When Nigel Adjei-Mensah starts his engineering studies at the University of Cincinnati this fall, he’ll do so with a sense of direction and goals he developed while meeting and working with professional mentors. A senior at Princeton High School in Cincinnati, Adjei-Mensah participates in the Next Engineers Engineering Academy, a three-year college readiness programme for STEM students that includes immersive design challenges and career coaching by GE Aerospace employees.

Next Engineers will also help cover the cost of college for Adjei-Mensah, because graduates of the programme who go on to pursue an engineering degree at an institution of higher education receive a scholarship. “The programme has opened me up to a lot more options, so I’m not as tunnel-visioned,” he says. “We get to learn a lot of different things that engineers do over the course of their day. They’re able to give us tips and tricks on how we can be better engineers — not just now, but in the future as well.”

He also values the open-mindedness and diversity that Next Engineers aims to foster. “I feel like more diversity means bringing in people of different genders and cultures and ethnicities, because people from different backgrounds will have different ideas and different viewpoints,” he adds. “Over time, I feel like that increase of diversity in engineering will grow into more change and innovation in the field.”

Adjei-Mensah is one of nearly 18,000 middle and high school students in the U.S., the United Kingdom, and South Africa who’ve participated in Next Engineers since the initiative was launched in 2021. And thousands more will follow in his footsteps, thanks to an additional $20 million commitment from the GE Aerospace Foundation that will expand the programme through 2030. The GE Aerospace Foundation officially launched on May 2, and will build on the more than 100-year legacy of the GE Foundation.

“I am proud that we are expanding Next Engineers to inspire the next generation of engineers and innovators, wherever their careers take them,” says Christian Meisner, chief human resources officer at GE Aerospace. “It’s one of many efforts we are funding through the new GE Aerospace Foundation.”

In addition to its commitment for Next Engineers, the GE Aerospace Foundation has pledged $2 million for workforce development programmes to help address the considerable need for highly skilled manufacturing roles. This includes a $1 million grant for a new partnership with United Way of Greater Cincinnati that will coordinate vocational, trade, and technical education and training programmes throughout the metropolitan area.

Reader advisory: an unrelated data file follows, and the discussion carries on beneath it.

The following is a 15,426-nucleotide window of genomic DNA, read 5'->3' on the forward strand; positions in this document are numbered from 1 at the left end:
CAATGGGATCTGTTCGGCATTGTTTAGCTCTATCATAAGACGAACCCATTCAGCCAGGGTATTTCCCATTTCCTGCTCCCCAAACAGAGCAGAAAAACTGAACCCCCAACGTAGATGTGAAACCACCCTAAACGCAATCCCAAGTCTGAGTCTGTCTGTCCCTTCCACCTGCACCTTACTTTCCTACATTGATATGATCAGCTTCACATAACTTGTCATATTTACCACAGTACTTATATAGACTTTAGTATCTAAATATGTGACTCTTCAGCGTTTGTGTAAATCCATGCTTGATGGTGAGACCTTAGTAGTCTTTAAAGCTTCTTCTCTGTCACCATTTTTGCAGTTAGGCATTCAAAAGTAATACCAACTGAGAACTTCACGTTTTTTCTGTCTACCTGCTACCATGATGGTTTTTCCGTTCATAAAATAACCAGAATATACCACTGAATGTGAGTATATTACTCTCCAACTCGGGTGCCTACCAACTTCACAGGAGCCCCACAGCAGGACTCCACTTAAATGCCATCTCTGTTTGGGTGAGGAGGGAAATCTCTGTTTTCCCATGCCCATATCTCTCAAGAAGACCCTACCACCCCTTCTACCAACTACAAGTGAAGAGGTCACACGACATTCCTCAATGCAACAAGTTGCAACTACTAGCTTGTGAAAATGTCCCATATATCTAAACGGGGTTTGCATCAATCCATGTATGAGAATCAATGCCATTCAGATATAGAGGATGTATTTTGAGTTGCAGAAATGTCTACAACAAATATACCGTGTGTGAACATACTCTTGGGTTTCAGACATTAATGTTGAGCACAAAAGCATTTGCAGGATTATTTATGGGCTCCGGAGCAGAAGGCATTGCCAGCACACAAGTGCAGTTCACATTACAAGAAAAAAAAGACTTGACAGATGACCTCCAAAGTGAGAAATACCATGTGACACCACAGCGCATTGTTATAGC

“With demands on the global workforce increasing and competition for talent at an all-time high, we need to support the next generation so our world can meet the demands for skilled talent and diverse thinking,” Meisner says.

The GE Aerospace Foundation will also continue to support workforce development through the Advanced Manufacturing Training and Expansion Program (AMTEP), which is building a more diverse, sustainable, and ready-to-work pipeline across the North Shore region of Massachusetts. To date, there is an 84% job placement rate for AMTEP graduates.

“Through the GE Aerospace Foundation, we are continuing a century-long legacy of making a positive impact on our communities around the world,” says GE Aerospace Foundation President Meghan Thurlow. “This impact is felt not just in the programmes we fund but in the time our employees devote to local efforts year in and year out, whether volunteering their expertise or just lending a hand.”

To that end, the GE Aerospace Foundation will continue to fund disaster relief, including a new $1 million grant for Airlink, a global humanitarian organisation that airlifts critical aid to communities in crisis. And it will maintain its commitment to amplifying employee efforts through its Matching Gift programme and the STAR awards, which provide competitive scholarships to children of eligible employees all around the world.

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